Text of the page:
Although the intraclass correlation coefficient (minimum heart rate during sleep) was 0.92 (95% C.I. of 0.79 - 0.98) suggesting that the measurement has “good reliability” (Vincent 1995), from a clinical perspective it is debatable whether this is sufficiently precise to detect relatively small changes in heart rate during sleep that may occur with a change in training status.
The study design may be criticized for the lack of rigor in controlling factors that may have influenced the heart rate. However, the aim of the study was to determine whether heart rate during sleep could be monitored as a marker of training status. Any practical monitoring system needs to be done under relatively free-living conditions. Therefore the subjects were requested to replicate their activities, including sleep as closely as possible on the three monitoring occasions. Subjects were able to replicate their training activities accurately but were less successful in maintaining their exact sleeping habits. No information was obtained on sleeping conditions. This is the degree of control that one might expect in a situation where athletes are monitored under free-living conditions. It may be argued that the repeatability would have been better had the subjects been tested in a controlled laboratory environment and had their stage of the menstrual cycle been controlled (Bisdee et al., 1988; Meijer et al., 1992). However, this method lacks the practical relevance that is needed for athletes.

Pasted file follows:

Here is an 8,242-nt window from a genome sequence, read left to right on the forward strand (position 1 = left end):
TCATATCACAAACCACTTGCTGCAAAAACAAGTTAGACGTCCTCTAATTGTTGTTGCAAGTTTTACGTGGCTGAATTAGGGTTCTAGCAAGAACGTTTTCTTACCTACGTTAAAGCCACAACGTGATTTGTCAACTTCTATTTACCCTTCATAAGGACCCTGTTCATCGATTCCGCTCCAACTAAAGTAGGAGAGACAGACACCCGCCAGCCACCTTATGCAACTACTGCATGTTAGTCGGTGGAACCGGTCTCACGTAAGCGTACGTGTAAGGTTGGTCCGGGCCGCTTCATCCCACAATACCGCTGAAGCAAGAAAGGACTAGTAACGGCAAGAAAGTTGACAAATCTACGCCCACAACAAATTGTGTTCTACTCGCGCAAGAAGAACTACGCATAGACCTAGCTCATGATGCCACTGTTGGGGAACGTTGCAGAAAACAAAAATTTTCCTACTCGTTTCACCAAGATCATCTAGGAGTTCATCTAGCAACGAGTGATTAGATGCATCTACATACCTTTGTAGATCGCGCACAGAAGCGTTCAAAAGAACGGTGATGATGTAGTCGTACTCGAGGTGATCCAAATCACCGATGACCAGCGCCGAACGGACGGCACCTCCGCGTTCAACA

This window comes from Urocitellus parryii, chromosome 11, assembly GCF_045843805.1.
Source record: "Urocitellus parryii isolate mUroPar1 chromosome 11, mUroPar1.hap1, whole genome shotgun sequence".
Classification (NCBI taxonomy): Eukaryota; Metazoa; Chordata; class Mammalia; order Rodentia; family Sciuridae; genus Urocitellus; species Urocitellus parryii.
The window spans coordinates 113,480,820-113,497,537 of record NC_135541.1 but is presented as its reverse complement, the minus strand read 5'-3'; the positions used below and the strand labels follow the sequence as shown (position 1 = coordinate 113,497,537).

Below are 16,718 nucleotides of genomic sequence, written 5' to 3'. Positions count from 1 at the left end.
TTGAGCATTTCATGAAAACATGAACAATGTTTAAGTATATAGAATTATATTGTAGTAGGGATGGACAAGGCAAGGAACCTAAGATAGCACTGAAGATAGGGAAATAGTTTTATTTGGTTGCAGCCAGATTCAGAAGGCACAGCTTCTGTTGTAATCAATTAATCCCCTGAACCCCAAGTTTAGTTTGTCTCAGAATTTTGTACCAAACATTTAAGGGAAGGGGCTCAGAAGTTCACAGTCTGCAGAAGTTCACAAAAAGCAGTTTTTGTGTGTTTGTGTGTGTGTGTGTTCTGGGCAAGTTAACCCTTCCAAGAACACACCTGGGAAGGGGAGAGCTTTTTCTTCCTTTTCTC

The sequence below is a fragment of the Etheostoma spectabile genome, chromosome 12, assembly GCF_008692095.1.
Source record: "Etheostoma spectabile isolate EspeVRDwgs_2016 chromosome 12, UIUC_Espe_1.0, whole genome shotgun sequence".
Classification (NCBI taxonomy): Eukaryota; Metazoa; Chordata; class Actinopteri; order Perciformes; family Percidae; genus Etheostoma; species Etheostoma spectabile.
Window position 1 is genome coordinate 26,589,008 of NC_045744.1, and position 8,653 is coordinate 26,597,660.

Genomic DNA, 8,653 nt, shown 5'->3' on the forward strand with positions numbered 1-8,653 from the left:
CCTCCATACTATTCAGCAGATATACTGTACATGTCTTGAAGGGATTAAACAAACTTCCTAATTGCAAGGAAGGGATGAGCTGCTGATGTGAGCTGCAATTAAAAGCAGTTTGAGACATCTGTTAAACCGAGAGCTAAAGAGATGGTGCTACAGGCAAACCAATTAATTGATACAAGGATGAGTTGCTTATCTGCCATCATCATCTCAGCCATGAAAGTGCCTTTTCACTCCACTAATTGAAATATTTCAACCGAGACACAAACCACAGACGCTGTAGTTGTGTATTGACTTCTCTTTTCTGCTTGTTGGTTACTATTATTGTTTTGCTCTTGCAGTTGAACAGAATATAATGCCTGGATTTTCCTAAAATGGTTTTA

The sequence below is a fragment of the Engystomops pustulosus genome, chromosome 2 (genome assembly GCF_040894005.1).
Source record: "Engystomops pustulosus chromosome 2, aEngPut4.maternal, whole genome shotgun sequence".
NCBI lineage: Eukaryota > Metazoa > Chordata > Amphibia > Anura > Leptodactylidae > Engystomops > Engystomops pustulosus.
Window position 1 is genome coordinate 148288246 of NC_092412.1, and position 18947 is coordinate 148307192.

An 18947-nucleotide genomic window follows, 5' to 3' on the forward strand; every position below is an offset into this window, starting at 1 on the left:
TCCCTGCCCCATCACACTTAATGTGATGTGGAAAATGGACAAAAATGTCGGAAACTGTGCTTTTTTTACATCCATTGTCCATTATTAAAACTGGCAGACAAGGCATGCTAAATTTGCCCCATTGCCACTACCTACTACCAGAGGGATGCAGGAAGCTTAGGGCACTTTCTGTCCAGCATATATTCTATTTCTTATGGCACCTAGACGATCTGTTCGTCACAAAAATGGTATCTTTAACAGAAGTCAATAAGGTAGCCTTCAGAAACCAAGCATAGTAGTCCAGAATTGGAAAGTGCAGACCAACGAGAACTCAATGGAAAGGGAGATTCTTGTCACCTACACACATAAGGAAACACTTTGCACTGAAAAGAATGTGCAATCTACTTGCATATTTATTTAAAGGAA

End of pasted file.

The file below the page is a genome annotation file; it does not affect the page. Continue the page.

In summary, on an individual basis minimum heart rate during sleep varies by about 8 beats·min-1. This amount of intrinsic day-to-day variation needs to be considered when changes in heart rate that may occur with changes in training status are interpreted.
This study was funded by the Medical Research Council of South Africa, the Nellie Atkinson and Harry Crossley Staff Research Funds of the University of Cape Town and Polar, Kempele Finland.
Postgraduate student, University of Cape Town
B.Cur (Ed et Admin)
interests: Monitoring training status and performance